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And least be threaten'd in the fields and groves ?
Possess ye therefore, ye who, borne about
In chariots and sedans, know no fatigue
But that of idleness, and taste no scenes
But such as art contrives, possess ye still
Your element; there only can ye shine;
There only minds like yours can do no harm.
Our groves were planted to console at noon
The pensive wand'rer in their shades.
The moon-beam, sliding softly in between
The sleeping leaves, is all the light they wish,
Birds warbling all the music.
The splendour of your lamps; they but eclipse
Our softer satellite. Your songs confound
Our more harmonious notes; the thrush departs
Scar'd, and th' offended nightingale is mute.
There is a public mischief in your mirth;
It plagues your country. Folly such as yours,
Grac'd with a sword, and worthier of a fan,
Has made what enemies could ne'er have done,
Our arch of empire, stedfast but for you,
A mutilated structure, soon to fall.
Argument. Reflections suggested by the conclusion of the
former book. Peace among the nations recommended on the ground of their common fellowship in sorrow. Prodigies enumerated. Sicilian earthquakes. Man rendered obnoxious to
these calamities by sin. God the agent in them. The philosophy that stops at secondary causes reprored. Our own late miscarriages accounted for. Satirical notice taken of our trips to Fontaine-Bleau. But the pulpit, not satire, the proper engine of reformation.
The reverend advertiser of engraved sermons. Petit-maître parson. The good preacher. Picture of a theatrical clerical coxcomb. Story-tellers and jesters in the pulpit reproved. Apostrophe to popular applause. Retailers of ancient philosophy expostulated with. Sum of the whole matter. Effects of sacerdotal mismanagement on the laity. Their folly and extravagance. The mischiefs of profusion. Profusion itself, with all it's consequent evils, ascribed, as to it's principal cause, to the want of discipline in the universities.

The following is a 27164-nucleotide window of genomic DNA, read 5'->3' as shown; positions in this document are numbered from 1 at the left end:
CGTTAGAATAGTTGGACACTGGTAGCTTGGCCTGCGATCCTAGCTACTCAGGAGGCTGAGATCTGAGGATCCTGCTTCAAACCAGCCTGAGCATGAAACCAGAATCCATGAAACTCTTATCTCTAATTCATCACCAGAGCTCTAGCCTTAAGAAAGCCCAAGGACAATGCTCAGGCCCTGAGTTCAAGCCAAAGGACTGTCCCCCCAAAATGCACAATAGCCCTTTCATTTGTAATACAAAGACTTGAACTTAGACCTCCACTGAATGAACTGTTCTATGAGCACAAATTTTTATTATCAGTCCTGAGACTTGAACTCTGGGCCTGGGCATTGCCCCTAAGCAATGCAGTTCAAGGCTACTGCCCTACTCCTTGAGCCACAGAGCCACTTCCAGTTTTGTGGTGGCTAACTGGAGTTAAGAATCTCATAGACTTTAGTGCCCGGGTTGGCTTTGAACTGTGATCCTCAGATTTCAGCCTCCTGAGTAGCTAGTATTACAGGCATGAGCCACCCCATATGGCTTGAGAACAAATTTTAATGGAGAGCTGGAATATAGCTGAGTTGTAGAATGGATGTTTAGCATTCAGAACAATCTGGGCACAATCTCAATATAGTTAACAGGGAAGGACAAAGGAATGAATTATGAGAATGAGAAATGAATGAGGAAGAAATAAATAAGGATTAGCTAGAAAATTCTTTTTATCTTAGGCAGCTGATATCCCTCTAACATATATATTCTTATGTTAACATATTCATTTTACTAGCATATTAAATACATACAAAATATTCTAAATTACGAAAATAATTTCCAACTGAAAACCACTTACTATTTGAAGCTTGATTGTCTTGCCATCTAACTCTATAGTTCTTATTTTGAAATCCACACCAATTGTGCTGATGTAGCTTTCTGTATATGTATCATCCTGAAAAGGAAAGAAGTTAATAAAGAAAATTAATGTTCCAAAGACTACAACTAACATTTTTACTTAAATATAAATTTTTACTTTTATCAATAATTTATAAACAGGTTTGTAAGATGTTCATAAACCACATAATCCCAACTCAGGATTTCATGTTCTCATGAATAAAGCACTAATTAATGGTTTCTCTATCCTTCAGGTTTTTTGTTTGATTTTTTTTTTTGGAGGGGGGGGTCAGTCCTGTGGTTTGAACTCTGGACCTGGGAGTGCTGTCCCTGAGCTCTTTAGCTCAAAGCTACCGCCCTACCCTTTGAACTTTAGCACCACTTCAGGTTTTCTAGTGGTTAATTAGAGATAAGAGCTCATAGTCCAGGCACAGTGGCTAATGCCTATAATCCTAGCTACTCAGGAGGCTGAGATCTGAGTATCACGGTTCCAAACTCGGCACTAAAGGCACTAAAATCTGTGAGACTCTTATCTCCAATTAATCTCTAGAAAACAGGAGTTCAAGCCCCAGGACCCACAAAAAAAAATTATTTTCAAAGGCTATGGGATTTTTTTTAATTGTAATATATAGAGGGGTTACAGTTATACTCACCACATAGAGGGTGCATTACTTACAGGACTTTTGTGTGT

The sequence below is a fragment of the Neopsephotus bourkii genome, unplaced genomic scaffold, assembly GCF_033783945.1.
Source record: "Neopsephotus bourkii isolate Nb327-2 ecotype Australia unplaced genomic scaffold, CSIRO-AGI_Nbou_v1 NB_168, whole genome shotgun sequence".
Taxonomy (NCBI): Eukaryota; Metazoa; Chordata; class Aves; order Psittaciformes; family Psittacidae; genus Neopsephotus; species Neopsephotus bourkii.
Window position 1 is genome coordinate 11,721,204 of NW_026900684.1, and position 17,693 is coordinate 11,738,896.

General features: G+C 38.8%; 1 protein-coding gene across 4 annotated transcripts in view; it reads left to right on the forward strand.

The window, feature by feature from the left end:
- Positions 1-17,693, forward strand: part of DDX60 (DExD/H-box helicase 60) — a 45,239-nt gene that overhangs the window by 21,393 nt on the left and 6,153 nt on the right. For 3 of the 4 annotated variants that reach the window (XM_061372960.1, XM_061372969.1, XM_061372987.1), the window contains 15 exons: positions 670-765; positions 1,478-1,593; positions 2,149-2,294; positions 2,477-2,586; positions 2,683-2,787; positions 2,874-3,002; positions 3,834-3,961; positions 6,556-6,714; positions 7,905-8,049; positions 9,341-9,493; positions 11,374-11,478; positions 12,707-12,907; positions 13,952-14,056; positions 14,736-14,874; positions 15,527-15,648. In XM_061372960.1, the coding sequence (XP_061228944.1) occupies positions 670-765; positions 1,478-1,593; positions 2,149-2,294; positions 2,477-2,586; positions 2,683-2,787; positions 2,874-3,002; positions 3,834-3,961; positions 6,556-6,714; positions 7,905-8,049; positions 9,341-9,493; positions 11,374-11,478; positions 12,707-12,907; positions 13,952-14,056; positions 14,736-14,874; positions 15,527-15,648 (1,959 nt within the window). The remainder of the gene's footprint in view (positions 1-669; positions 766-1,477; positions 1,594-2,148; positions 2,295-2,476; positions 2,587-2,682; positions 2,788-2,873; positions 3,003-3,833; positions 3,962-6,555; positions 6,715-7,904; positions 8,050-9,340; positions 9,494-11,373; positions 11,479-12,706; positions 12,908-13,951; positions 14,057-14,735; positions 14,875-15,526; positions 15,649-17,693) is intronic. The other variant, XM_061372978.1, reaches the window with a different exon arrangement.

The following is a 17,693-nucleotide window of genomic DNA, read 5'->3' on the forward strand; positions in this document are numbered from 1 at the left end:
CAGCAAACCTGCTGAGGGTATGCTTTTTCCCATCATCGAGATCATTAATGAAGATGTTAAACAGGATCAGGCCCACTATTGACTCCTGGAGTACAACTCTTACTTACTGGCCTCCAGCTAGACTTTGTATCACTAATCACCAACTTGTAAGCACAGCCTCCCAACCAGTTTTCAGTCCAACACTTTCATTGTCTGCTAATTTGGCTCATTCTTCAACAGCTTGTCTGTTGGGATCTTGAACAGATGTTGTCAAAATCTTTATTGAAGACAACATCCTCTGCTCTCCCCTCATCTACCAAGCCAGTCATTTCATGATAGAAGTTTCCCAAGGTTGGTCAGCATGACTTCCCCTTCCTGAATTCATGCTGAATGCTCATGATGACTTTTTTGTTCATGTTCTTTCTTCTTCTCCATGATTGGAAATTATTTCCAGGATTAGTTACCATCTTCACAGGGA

Oror a lodge in some vast wilderness,
Some boundless contiguity of shade,
Where rumour of oppression and deceit,
Of unsuccessful or successful war,
Might never reach me more. My ear is pain'd,
My soul is sick, with ev'ry day's report
Of wrong and outrage, with which Earth is fill'd.
There is no flesh in man's obdurate heart,
It does not feel for man; the nat'ral bond
Of brotherhood is sever'd as the flax,
That falls asunder at the touch of fire.
He finds his fellow guilty of a skin
Not colour'd like his own ; and having pow'r
T enforce the wrong, for such a worthy cause
Dooms and devotes him as his lawful prey.
Lands intersected by a narrow frith
Abhor each other. Mountains interpos'd
Make enemies of nations, who had else
Like kindred drops been mingled into one.
Thus man devotes his brother, and destroys ;
And, worse than all, and most to be deplor'd
As human nature's broadest, foulest blot,
Chains him, and tasks him, and exacts his sweat
With stripes, that Mercy with a bleeding heart
Weeps, when she sees inflicted on a beast.
Then what is man? And what man, seeing this,
And having human feelings, does not blush,
And hang his head, to think himself a man ?
I would not have a slave to till my ground,
To carry me, to fan me while I sleep,
And tremble when I wake, for all the wealth,
That sinews bought and sold have ever earn’d.